Noise and environmental impact played a significant role in the downfall of the Concorde, and Boom is taking measures to ensure that it is more sustainable and quiet. Overture is optimized to run on 100% sustainable aviation fuel (SAF). Unlike the aluminum-made Concorde, Overture will use carbon composite materials throughout the plane to reduce weight and drag, the force that opposes the aircraft’s motion, helping it increase its aerodynamics and efficiency. The use of four engines on the aircraft will also help to considerably reduce noise  (5).

In 2020, Rolls-Royce signed an “engagement agreement” with Boom to explore an engine for the Overture; in early September of 2022, Rolls-Royce announced that it had terminated the contract. In a statement to AIN Online, it explained, “after careful consideration, Rolls-Royce has determined that the commercial aviation supersonic market is not currently a priority for us and, therefore, will not pursue further work on the program at this time” (7). Many other engine manufacturers have also expressed their lack of interest in making supersonic engines for Boom, with engine maker Pratt & Whitney’s chief sustainability officer Graham Webb describing supersonic jets as “tangential” (7).

While Boom does not currently have engines for its aircraft, it is continuing to develop Overture and plans to announce a new engine partner later this year. “As a practice, we avoid commenting on any ongoing and confidential negotiation with our suppliers, until both sides are ready to announce jointly,” Boom told Insider in September (7). “However, we can reconfirm our intention to announce Boom’s selected engine partner and transformational approach for reliable, cost-effective, and sustainable supersonic flight, later this year” (7).

Boom has over 600 “profitable” routes planned for Overture. The company estimates that an Overture flight will initially cost around 25% more than a standard business class seat and approximately 75% less than the Concorde. Boom’s long-term goal is to take passengers anywhere in the world within four hours for a price as low as $100 (5).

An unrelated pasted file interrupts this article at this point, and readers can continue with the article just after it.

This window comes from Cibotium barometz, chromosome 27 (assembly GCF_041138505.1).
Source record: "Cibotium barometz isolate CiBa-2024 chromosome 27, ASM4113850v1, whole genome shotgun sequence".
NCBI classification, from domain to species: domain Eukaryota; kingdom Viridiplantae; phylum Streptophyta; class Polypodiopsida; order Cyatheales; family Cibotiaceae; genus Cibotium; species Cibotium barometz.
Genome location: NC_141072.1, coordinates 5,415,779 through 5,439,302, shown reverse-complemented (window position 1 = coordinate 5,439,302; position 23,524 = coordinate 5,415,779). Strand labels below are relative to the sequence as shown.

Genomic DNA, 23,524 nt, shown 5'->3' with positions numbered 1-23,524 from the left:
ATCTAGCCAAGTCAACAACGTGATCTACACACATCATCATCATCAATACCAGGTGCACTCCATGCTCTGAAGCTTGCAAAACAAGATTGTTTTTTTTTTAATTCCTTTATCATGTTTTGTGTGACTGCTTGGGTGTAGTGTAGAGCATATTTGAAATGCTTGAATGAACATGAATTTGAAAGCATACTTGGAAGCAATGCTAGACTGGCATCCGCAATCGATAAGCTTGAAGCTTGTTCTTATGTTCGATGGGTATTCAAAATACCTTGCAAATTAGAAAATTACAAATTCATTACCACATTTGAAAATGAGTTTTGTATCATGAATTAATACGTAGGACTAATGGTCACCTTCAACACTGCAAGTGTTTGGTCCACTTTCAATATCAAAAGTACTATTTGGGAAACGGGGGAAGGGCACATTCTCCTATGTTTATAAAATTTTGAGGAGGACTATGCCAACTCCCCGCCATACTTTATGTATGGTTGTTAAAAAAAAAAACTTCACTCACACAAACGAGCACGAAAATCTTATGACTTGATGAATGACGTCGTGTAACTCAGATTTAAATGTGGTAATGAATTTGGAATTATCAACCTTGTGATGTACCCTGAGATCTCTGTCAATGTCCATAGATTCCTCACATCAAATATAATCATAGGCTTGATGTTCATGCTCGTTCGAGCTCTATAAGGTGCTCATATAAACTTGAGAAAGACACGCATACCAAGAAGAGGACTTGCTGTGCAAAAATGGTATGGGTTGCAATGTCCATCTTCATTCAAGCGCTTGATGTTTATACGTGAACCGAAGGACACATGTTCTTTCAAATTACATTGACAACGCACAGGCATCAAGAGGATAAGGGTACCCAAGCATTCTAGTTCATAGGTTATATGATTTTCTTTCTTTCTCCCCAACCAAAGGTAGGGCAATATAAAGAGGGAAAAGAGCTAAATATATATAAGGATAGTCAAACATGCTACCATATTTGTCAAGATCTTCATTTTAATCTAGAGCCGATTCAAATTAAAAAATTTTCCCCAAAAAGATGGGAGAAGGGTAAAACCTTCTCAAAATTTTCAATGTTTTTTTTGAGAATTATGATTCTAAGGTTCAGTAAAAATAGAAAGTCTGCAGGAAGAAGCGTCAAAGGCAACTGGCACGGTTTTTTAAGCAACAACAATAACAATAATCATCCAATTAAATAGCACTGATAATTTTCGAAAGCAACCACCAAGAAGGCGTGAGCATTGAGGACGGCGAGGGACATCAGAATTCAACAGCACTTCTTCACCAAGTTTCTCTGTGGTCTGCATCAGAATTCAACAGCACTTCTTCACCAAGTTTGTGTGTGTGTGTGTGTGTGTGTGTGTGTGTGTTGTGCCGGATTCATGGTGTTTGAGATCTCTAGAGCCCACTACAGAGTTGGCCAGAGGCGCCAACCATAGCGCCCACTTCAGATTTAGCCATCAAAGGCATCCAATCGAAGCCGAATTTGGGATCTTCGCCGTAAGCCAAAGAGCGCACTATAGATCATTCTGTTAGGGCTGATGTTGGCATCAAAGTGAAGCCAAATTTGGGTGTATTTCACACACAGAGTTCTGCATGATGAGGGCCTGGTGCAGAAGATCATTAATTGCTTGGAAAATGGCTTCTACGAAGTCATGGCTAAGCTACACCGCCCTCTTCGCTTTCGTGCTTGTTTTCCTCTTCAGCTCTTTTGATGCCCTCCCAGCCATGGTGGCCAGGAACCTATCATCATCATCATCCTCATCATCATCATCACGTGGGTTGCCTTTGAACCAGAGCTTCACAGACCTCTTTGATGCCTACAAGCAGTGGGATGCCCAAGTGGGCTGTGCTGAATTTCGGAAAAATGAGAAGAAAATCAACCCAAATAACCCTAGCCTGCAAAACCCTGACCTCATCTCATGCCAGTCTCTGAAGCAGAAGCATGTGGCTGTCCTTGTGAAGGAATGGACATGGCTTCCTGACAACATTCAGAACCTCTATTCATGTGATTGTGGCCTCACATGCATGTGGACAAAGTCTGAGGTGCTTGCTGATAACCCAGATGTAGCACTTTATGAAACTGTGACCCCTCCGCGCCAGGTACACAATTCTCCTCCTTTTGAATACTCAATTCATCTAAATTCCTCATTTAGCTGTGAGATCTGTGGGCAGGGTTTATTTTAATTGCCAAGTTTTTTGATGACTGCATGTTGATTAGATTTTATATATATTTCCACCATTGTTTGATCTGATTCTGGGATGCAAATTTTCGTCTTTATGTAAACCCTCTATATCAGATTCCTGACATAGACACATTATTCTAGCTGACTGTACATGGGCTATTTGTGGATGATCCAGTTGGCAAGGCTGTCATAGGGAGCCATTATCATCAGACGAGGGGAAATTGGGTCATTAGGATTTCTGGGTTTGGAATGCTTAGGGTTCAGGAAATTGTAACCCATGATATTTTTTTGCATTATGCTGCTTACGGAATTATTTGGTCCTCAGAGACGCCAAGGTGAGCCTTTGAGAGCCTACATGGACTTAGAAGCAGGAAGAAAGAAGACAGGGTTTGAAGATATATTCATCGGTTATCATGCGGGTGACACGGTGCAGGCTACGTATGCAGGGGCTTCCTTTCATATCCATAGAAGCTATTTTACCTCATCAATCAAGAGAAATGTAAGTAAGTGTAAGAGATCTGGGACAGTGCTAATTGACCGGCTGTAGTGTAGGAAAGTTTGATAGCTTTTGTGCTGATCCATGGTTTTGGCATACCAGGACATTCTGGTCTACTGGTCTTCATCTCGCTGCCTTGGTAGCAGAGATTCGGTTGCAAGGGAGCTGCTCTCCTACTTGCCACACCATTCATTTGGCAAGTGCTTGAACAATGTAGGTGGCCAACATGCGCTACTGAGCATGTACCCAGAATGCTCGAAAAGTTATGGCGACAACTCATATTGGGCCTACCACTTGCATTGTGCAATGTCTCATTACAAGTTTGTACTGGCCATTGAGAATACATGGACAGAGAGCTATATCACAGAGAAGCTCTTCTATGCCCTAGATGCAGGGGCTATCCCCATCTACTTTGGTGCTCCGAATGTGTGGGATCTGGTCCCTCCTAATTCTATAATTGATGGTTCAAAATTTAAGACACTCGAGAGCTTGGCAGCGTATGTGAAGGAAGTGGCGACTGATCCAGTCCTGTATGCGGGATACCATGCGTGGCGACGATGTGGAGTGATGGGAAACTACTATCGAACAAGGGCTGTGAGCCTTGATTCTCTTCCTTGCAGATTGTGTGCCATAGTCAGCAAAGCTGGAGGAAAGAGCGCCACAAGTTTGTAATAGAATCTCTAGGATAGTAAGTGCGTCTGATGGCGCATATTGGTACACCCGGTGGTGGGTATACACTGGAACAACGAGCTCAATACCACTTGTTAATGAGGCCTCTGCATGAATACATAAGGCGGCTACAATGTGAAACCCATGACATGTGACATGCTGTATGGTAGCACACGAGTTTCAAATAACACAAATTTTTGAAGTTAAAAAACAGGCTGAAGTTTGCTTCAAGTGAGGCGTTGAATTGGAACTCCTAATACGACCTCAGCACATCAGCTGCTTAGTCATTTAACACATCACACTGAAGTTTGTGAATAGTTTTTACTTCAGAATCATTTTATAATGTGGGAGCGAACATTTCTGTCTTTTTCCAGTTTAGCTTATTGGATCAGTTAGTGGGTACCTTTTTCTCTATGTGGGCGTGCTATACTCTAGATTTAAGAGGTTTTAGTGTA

United Airlines and American Airlines have placed orders for 15 and 20 Overtures. Meanwhile, Japan Airlines also invested $10 million in Boom back in 2017, giving them the option to purchase up to 20 aircraft in a pre-order agreement (6). Boom has also announced partnerships with Northrop Grumman and the U.S. Air Force to develop military versions of its Overture plane (1).

Despite the setbacks caused by the absence of an engine partner, Boom is optimistic about the future of Overture. If Boom were to achieve its targets for sustainability and efficiency, we may soon see the return of civilian supersonic travel at a more affordable cost. Cutting down major route times by half, supersonic flight might once again be a staple of air travel, all while being carbon neutral and more accessible to everyday passengers.

British Airways Concorde from 1986.

Render of Overture, flying at 60,000 feet.

Render of an Overture in United livery.

Works Cited:

  1. Boom – Overture. (2022). BOOM Supersonic. Retrieved October 9, 2022, from
  2. Editors. (2010, February 9). The Concorde makes its final flight. History. Retrieved September 29, 2022, from
  3. Concorde. (2022). The Museum of Flight. Retrieved September 29, 2022, from
  4. Ahlgren, L. (2020, November 6). What Was The Problem With Concorde? Simple Flying. Retrieved October 8, 2022, from
  5. Hardingham-Gill, T. (2022, July 22). Boom Supersonic unveils new design for Overture supersonic jet. CNN. Retrieved October 8, 2022, from
  6. Pallini, T., & Rains, T. (2022, August 16). American has ordered 20 Boom Overture supersonic Jets and is set to Become the Largest Customer of the Ultrafast Plane. Business Insider. Retrieved October 9, 2022, from
  7. Rains, T. (2022, September 18). Engine makers won’t help Boom build a supersonic engine for Overture. Business Insider. Retrieved October 8, 2022, from


  1. File:British Airways Concorde G-BOAC 03.jpg – Wikimedia Commons. (1986, May). Retrieved October 8, 2022, from website:
  2. Boom – Supersonic Press Room. (2022). Retrieved October 8, 2022, from BOOM Supersonic website:
  3. Boom – Supersonic Press Room. (2022). Retrieved October 8, 2022, from BOOM Supersonic website: